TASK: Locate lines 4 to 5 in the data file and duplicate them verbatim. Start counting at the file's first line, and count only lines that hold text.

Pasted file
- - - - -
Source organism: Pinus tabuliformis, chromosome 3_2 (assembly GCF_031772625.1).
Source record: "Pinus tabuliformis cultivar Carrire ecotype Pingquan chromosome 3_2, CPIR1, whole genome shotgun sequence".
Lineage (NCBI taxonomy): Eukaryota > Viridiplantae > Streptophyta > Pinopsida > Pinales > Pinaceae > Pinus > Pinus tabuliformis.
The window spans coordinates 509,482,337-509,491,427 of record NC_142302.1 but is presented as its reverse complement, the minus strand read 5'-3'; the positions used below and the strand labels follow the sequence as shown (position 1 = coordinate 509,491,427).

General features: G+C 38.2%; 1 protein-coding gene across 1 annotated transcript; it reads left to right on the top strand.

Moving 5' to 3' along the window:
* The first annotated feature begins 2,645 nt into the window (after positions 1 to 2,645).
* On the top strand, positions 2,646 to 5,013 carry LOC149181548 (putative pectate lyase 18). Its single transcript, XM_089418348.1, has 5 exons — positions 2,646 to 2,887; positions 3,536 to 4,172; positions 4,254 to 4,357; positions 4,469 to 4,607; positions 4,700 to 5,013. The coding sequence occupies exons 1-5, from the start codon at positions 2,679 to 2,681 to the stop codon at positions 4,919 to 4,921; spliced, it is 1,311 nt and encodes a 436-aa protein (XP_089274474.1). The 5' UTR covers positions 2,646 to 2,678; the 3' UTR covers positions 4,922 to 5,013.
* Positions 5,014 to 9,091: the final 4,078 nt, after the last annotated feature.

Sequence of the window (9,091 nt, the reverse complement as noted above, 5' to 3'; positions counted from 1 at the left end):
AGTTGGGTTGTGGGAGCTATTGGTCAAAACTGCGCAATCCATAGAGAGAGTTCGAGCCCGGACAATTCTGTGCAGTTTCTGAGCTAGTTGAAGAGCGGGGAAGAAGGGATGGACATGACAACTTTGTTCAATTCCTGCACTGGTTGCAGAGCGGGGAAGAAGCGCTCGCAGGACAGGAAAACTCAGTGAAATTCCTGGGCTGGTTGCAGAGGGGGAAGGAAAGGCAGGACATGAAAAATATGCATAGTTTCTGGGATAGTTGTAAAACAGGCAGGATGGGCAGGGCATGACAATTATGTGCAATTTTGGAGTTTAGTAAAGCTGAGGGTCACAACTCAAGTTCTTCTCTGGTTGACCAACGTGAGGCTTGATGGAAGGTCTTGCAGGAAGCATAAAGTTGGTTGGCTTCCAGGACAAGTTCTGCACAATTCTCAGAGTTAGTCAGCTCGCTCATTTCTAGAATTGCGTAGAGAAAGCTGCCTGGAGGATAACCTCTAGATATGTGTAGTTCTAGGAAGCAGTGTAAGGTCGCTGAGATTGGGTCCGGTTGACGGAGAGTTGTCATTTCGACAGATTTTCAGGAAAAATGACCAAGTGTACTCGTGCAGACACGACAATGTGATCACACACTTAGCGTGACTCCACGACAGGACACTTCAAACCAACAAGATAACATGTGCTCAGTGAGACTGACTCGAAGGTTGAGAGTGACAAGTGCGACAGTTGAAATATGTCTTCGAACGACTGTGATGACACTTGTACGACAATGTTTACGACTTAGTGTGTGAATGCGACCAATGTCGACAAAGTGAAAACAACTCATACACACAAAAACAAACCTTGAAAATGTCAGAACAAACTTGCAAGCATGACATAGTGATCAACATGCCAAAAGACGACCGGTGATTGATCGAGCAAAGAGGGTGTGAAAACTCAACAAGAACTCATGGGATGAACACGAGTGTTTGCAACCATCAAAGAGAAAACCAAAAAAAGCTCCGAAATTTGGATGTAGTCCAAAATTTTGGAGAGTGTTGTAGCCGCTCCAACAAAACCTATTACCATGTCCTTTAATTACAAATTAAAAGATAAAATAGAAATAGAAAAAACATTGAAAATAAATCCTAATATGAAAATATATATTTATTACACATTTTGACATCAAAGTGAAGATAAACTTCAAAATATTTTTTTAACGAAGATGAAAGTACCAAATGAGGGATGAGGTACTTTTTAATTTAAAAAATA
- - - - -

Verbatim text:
The window spans coordinates 509,482,337-509,491,427 of record NC_142302.1 but is presented as its reverse complement, the minus strand read 5'-3'; the positions used below and the strand labels follow the sequence as shown (position 1 = coordinate 509,491,427).

General features: G+C 38.2%; 1 protein-coding gene across 1 annotated transcript; it reads left to right on the top strand.